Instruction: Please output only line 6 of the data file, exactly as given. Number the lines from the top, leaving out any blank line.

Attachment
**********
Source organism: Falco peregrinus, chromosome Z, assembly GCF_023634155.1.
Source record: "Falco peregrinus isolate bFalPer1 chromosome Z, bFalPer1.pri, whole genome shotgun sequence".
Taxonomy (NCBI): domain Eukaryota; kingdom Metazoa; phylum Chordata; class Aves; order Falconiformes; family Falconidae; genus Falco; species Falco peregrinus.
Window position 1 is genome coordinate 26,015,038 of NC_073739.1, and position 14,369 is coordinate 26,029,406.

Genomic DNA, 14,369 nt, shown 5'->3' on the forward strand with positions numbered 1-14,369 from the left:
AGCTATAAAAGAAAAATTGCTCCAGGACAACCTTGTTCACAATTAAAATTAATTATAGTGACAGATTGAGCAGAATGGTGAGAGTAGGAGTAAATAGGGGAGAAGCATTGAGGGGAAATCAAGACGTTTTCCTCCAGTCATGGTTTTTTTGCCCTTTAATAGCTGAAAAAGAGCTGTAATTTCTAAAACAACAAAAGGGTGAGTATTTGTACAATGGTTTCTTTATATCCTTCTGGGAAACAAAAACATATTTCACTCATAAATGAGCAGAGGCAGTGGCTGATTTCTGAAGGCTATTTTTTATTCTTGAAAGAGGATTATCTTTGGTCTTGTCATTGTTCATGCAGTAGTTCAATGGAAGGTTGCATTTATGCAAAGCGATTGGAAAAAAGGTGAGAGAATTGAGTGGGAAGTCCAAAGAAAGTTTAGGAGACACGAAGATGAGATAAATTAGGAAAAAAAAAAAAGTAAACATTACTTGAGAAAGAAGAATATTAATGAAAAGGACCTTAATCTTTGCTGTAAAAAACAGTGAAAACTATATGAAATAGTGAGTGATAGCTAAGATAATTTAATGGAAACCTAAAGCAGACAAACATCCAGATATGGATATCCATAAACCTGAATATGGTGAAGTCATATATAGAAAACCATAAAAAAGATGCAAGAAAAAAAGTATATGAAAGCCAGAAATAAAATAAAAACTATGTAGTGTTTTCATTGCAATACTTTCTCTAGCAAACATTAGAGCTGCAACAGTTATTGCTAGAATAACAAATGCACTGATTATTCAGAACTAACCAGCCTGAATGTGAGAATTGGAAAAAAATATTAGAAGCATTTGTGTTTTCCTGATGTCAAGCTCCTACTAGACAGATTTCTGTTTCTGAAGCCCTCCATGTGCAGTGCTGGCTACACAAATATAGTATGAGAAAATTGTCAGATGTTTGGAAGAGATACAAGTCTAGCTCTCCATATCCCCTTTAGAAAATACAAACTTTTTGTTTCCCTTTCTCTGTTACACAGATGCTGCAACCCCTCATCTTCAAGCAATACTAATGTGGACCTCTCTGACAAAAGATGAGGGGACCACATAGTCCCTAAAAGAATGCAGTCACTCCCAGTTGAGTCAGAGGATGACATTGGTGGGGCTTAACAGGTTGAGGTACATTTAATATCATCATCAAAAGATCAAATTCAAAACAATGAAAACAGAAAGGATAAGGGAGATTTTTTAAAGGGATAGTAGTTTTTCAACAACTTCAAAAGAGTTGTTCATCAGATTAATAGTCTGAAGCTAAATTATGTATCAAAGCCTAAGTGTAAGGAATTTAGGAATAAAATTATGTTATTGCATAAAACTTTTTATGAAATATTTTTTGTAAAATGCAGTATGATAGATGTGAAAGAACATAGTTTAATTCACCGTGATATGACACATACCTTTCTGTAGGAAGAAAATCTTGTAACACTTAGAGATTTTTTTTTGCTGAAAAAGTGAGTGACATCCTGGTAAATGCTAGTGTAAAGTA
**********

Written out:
AGCTATAAAAGAAAAATTGCTCCAGGACAACCTTGTTCACAATTAAAATTAATTATAGTGACAGATTGAGCAGAATGGTGAGAGTAGGAGTAAATAGGGGAGAAGCATTGAGGGGAAATCAAGACGTTTTCCTCCAGTCATGGTTTTTTTGCCCTTTAATAGCTGAAAAAGAGCTGTAATTTCTAAAACAACAAAAGGGTGAGTATTTGTACAATGGTTTCTTTATATCCTTCTGGGAAACAAAAACATATTTCACTCATAAATGAGCAGAGGCAGTGGCTGATTTCTGAAGGCTATTTTTTATTCTTGAAAGAGGATTATCTTTGGTCTTGTCATTGTTCATGCAGTAGTTCAATGGAAGGTTGCATTTATGCAAAGCGATTGGAAAAAAGGTGAGAGAATTGAGTGGGAAGTCCAAAGAAAGTTTAGGAGACACGAAGATGAGATAAATTAGGAAAAAAAAAAAAGTAAACATTACTTGAGAAAGAAGAATATTAATGAAAAGGACCTTAATCTTTGCTGTAAAAAACAGTGAAAACTATATGAAATAGTGAGTGATAGCTAAGATAATTTAATGGAAACCTAAAGCAGACAAACATCCAGATATGGATATCCATAAACCTGAATATGGTGAAGTCATATATAGAAAACCATAAAAAAGATGCAAGAAAAAAAGTATATGAAAGCCAGAAATAAAATAAAAACTATGTAGTGTTTTCATTGCAATACTTTCTCTAGCAAACATTAGAGCTGCAACAGTTATTGCTAGAATAACAAATGCACTGATTATTCAGAACTAACCAGCCTGAATGTGAGAATTGGAAAAAAATATTAGAAGCATTTGTGTTTTCCTGATGTCAAGCTCCTACTAGACAGATTTCTGTTTCTGAAGCCCTCCATGTGCAGTGCTGGCTACACAAATATAGTATGAGAAAATTGTCAGATGTTTGGAAGAGATACAAGTCTAGCTCTCCATATCCCCTTTAGAAAATACAAACTTTTTGTTTCCCTTTCTCTGTTACACAGATGCTGCAACCCCTCATCTTCAAGCAATACTAATGTGGACCTCTCTGACAAAAGATGAGGGGACCACATAGTCCCTAAAAGAATGCAGTCACTCCCAGTTGAGTCAGAGGATGACATTGGTGGGGCTTAACAGGTTGAGGTACATTTAATATCATCATCAAAAGATCAAATTCAAAACAATGAAAACAGAAAGGATAAGGGAGATTTTTTAAAGGGATAGTAGTTTTTCAACAACTTCAAAAGAGTTGTTCATCAGATTAATAGTCTGAAGCTAAATTATGTATCAAAGCCTAAGTGTAAGGAATTTAGGAATAAAATTATGTTATTGCATAAAACTTTTTATGAAATATTTTTTGTAAAATGCAGTATGATAGATGTGAAAGAACATAGTTTAATTCACCGTGATATGACACATACCTTTCTGTAGGAAGAAAATCTTGTAACACTTAGAGATTTTTTTTTGCTGAAAAAGTGAGTGACATCCTGGTAAATGCTAGTGTAAAGTA